Wednesday, February 5, 2020

Pileated Woodpeckers: Winter Excavators

Pileated Woodpecker by Adelaide TyrolWhenever I spy a pileated woodpecker traversing the sky, I pause to watch its weird undulating flight. The jerky rise-and-drop movement of this large woodpecker is endearingly gawky – like a mini pterodactyl visiting from the Cretaceous period. This time of year, the bird’s bold crimson crest flashes in stark contrast to the mostly-muted colors of winter.

Pileated woodpeckers – Dryocopus pileatus – take their common and scientific names from the Latin word for “capped.” Both male and female sport the namesake red crest, as well as black streaks across the eyes. Measuring about 18 inches long, they have wingspans that can stretch past two feet.

These crow-sized woodpeckers live throughout the eastern half of the United States, across southern portions of Canada, and in the Pacific Northwest. They prefer mature forests with large trees, but also live in places from young forests containing snags and decaying wood to suburban areas with patches of forested land.

Wherever they call home, pileated woodpeckers stick around through the winter. On a walk through the woods, you may hear their distinctive high-pitched calls – some liken it to more of a jungle noise than something that belongs in a New England forest. More likely, though, you’ll hear the deep thudding of woodpecker beak on wood. Woodpeckers drum on trees as a means of communication, to excavate nesting and roosting sites, and – of course – to find food.

pileated woodpeckerTheir heavy, chisel-like bills are roughly the same length as their heads, which adds to the pterodactyl appearance, and are designed for pounding through the bark and outer layers of a tree to reach its core. Pileated woodpeckers dig out insects crawling around – or, this time of year, overwintering in larval stage. Excavations can be more than a foot long and leave piles of woodchips heaped around the tree’s trunk.

“They tend to use deciduous trees more than conifers,” said Pamela Hunt, avian conservation biologist at New Hampshire Audubon. “Most of their foraging is on dead, dying, or downed trees, but they’ll still use trees that aren’t compromised if there’s food there.”

Pileated woodpeckers’ meal of choice is carpenter ants (another common sign of their feeding: black poop at the base of trees comprised mostly of indigestible ant bits), but the birds are omnivorous, noshing on fruits and nuts when they’re in season and on an array of insects year-round. While we humans may think of insects as being primarily warm-weather creatures, these woodpeckers seek out the larvae of ants, beetles, and other bugs hidden within trees for the winter.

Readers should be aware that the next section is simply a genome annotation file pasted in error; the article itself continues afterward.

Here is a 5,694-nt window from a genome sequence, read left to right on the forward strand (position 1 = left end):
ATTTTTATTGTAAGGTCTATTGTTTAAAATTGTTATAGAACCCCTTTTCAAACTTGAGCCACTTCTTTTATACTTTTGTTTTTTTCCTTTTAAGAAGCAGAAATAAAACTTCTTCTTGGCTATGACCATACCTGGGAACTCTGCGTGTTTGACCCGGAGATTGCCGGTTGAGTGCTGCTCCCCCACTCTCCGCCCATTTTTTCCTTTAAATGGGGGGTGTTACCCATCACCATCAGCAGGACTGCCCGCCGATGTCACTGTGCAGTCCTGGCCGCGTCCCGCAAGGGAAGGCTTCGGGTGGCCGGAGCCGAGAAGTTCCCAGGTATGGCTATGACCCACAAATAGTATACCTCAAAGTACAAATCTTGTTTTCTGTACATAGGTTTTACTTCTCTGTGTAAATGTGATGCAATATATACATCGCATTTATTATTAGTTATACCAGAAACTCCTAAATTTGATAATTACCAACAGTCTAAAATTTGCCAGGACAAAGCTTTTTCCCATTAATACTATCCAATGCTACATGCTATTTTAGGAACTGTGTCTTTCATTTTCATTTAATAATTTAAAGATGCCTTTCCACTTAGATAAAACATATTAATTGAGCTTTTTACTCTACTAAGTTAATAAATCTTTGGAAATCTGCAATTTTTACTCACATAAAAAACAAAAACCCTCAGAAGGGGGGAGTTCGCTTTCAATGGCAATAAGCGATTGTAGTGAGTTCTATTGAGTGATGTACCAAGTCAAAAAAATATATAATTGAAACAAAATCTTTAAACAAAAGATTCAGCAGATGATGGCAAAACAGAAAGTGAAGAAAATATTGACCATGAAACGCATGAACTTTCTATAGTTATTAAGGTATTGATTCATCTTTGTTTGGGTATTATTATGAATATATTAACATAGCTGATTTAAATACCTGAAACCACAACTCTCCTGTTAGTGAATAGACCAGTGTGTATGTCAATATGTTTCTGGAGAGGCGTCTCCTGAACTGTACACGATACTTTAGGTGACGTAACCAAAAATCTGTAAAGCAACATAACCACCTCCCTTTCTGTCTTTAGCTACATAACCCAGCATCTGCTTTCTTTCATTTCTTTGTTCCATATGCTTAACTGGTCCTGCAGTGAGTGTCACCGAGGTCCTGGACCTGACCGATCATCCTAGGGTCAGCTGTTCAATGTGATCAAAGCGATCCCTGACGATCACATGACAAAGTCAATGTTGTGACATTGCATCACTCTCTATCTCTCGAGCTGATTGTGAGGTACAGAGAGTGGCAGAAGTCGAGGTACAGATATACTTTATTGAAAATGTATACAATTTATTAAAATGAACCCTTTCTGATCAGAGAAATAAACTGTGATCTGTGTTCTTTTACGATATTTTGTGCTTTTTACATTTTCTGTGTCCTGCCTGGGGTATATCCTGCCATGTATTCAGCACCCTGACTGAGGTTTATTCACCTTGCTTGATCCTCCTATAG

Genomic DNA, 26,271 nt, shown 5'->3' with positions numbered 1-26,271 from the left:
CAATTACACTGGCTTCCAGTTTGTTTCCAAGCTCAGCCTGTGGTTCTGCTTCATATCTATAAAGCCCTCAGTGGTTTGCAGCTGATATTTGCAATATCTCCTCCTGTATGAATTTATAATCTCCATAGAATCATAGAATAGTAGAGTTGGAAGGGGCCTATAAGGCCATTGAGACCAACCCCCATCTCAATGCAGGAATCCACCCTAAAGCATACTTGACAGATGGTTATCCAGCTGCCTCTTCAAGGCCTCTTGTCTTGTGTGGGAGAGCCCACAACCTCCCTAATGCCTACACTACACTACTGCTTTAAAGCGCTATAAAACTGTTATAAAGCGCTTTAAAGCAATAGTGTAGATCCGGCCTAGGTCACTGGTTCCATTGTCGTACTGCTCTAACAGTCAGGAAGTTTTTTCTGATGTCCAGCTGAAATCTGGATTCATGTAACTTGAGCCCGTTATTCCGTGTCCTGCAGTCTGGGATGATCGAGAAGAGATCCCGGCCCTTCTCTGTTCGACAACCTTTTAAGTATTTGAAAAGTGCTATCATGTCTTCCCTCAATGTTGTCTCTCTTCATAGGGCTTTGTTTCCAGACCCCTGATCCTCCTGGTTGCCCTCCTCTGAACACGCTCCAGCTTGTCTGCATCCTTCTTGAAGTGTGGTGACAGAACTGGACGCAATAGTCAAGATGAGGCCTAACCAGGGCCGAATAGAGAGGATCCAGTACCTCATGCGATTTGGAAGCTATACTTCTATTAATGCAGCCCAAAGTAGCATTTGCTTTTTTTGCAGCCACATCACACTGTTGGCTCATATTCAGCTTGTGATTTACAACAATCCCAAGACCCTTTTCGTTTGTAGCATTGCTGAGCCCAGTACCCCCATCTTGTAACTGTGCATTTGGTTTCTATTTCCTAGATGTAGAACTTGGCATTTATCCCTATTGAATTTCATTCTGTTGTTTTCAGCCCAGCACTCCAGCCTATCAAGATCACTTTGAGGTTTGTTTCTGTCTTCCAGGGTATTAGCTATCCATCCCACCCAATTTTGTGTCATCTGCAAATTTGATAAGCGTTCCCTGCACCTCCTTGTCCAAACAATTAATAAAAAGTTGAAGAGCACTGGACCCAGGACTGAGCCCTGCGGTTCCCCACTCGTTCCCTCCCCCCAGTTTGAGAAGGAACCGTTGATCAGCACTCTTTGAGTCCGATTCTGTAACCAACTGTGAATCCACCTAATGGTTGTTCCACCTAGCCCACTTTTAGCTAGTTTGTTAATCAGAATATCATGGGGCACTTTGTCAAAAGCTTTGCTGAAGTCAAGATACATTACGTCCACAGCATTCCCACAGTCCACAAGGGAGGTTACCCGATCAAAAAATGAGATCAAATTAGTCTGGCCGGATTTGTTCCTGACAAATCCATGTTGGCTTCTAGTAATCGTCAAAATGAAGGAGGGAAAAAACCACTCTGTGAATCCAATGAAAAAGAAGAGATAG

After excavating a hole, a pileated woodpecker will use its long, barbed tongue to reach and scrape out the buggy delicacy within. Hunt noted these woodpeckers, like all birds that weather the winter cold, spend much of their time during this season refueling on whatever food they can find. They’ll often make multiple large holes in a single snag during a feeding frenzy. “If a tree is full of yummy larvae, the woodpecker can literally excavate the tree until there’s almost nothing left,” said Hunt.

While some of the bird species we see in winter have migrated short distances, pileated woodpeckers stick close to their nesting sites throughout the year. They are typically monogamous, and while Hunt said the woodpeckers are not necessarily “socially cohesive” during the winter, both male and female remain within their home territory.

During breeding and chick-raising season, pileated woodpeckers, like many other birds, defend their territories from interlopers. In winter, however, they often tolerate other pileated woodpeckers within their own range. The trespassers are generally young birds searching for their own territories to claim.

I will probably never be able to identify any specific chickadee from the myriad who frequent the bird feeder, or pick out one slate-colored junco from the flock hopping around the yard. But I can have some confidence that the big bird with the red-capped head and the undulating flight passing through the winter sky is the same one – or at least one of the same two – I sometimes spy in warmer months, flitting into the woods or perched on the side of a tree, pounding away.

Meghan McCarthy McPhaul is the assistant editor of Northern Woodlands magazine. The illustration for this column was drawn by Adelaide Tyrol. The photograpgh is courtesy Tom Kilian. The Outside Story is assigned and edited by Northern Woodlands magazine and sponsored by the Wellborn Ecology Fund of New Hampshire Charitable Foundation.

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The Adirondack Almanack publishes occasional guest essays from Adirondack residents, visitors, and those with a biding interest in the Adirondack Park.

Submissions should be directed to Almanack editor John Warren at adkalmanack@gmail.com.




One Response

  1. Wally Elton Wally Elton says:

    I enjoy these birds and learned a couple of things from your story. Thank you. When I was a youngster in western NY State more than 50 years ago, it was our version of the “Grail Bird.” It seems more common now. But you didn’t address the big question: How to pronounce its name?

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